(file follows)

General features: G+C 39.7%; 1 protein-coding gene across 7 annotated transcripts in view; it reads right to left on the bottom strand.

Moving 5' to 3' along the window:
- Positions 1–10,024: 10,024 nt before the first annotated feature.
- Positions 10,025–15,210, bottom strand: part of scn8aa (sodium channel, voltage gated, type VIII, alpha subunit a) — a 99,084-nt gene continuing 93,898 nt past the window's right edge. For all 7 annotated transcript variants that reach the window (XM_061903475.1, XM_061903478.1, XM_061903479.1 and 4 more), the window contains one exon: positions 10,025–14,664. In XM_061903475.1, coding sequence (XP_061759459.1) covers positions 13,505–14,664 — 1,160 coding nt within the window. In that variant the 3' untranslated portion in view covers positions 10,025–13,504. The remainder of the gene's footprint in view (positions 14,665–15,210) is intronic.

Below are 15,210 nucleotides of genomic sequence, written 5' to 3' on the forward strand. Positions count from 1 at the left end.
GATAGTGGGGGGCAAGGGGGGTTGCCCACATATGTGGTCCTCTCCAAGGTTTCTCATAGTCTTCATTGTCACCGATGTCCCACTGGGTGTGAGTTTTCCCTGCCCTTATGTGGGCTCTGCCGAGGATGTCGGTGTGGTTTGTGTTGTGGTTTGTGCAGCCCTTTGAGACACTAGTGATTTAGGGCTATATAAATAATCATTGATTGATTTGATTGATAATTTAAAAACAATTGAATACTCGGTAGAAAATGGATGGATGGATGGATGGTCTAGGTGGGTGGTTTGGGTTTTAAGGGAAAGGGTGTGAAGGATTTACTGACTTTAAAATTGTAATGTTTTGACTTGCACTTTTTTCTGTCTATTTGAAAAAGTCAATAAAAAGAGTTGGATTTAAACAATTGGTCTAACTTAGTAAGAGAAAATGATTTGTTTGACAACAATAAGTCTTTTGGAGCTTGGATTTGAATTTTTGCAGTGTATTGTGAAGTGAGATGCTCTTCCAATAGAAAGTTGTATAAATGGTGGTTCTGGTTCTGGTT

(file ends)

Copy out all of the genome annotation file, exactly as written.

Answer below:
General features: G+C 39.7%; 1 protein-coding gene across 7 annotated transcripts in view; it reads right to left on the bottom strand.

Moving 5' to 3' along the window:
- Positions 1–10,024: 10,024 nt before the first annotated feature.
- Positions 10,025–15,210, bottom strand: part of scn8aa (sodium channel, voltage gated, type VIII, alpha subunit a) — a 99,084-nt gene continuing 93,898 nt past the window's right edge. For all 7 annotated transcript variants that reach the window (XM_061903475.1, XM_061903478.1, XM_061903479.1 and 4 more), the window contains one exon: positions 10,025–14,664. In XM_061903475.1, coding sequence (XP_061759459.1) covers positions 13,505–14,664 — 1,160 coding nt within the window. In that variant the 3' untranslated portion in view covers positions 10,025–13,504. The remainder of the gene's footprint in view (positions 14,665–15,210) is intronic.

Below are 15,210 nucleotides of genomic sequence, written 5' to 3' on the forward strand. Positions count from 1 at the left end.
GATAGTGGGGGGCAAGGGGGGTTGCCCACATATGTGGTCCTCTCCAAGGTTTCTCATAGTCTTCATTGTCACCGATGTCCCACTGGGTGTGAGTTTTCCCTGCCCTTATGTGGGCTCTGCCGAGGATGTCGGTGTGGTTTGTGTTGTGGTTTGTGCAGCCCTTTGAGACACTAGTGATTTAGGGCTATATAAATAATCATTGATTGATTTGATTGATAATTTAAAAACAATTGAATACTCGGTAGAAAATGGATGGATGGATGGATGGTCTAGGTGGGTGGTTTGGGTTTTAAGGGAAAGGGTGTGAAGGATTTACTGACTTTAAAATTGTAATGTTTTGACTTGCACTTTTTTCTGTCTATTTGAAAAAGTCAATAAAAAGAGTTGGATTTAAACAATTGGTCTAACTTAGTAAGAGAAAATGATTTGTTTGACAACAATAAGTCTTTTGGAGCTTGGATTTGAATTTTTGCAGTGTATTGTGAAGTGAGATGCTCTTCCAATAGAAAGTTGTATAAATGGTGGTTCTGGTTCTGGTT